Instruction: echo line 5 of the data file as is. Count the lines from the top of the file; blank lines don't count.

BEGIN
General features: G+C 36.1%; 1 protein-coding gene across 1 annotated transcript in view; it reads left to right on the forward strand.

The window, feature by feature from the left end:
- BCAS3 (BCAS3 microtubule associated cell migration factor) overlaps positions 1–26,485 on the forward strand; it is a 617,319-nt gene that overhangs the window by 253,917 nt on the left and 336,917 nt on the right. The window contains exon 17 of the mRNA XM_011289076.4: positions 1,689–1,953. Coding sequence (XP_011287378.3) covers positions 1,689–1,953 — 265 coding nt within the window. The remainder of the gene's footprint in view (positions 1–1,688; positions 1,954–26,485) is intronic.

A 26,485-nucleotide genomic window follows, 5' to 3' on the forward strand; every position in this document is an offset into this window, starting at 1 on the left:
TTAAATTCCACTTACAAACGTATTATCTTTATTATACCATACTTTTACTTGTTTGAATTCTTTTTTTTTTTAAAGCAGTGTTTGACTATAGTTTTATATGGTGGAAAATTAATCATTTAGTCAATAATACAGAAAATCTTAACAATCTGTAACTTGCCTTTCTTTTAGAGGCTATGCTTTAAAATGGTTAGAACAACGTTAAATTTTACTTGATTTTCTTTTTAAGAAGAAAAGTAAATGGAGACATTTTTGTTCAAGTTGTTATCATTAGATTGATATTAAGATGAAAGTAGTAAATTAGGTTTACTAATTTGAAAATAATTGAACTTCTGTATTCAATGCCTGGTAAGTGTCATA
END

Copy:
TTAAATTCCACTTACAAACGTATTATCTTTATTATACCATACTTTTACTTGTTTGAATTCTTTTTTTTTTTAAAGCAGTGTTTGACTATAGTTTTATATGGTGGAAAATTAATCATTTAGTCAATAATACAGAAAATCTTAACAATCTGTAACTTGCCTTTCTTTTAGAGGCTATGCTTTAAAATGGTTAGAACAACGTTAAATTTTACTTGATTTTCTTTTTAAGAAGAAAAGTAAATGGAGACATTTTTGTTCAAGTTGTTATCATTAGATTGATATTAAGATGAAAGTAGTAAATTAGGTTTACTAATTTGAAAATAATTGAACTTCTGTATTCAATGCCTGGTAAGTGTCATA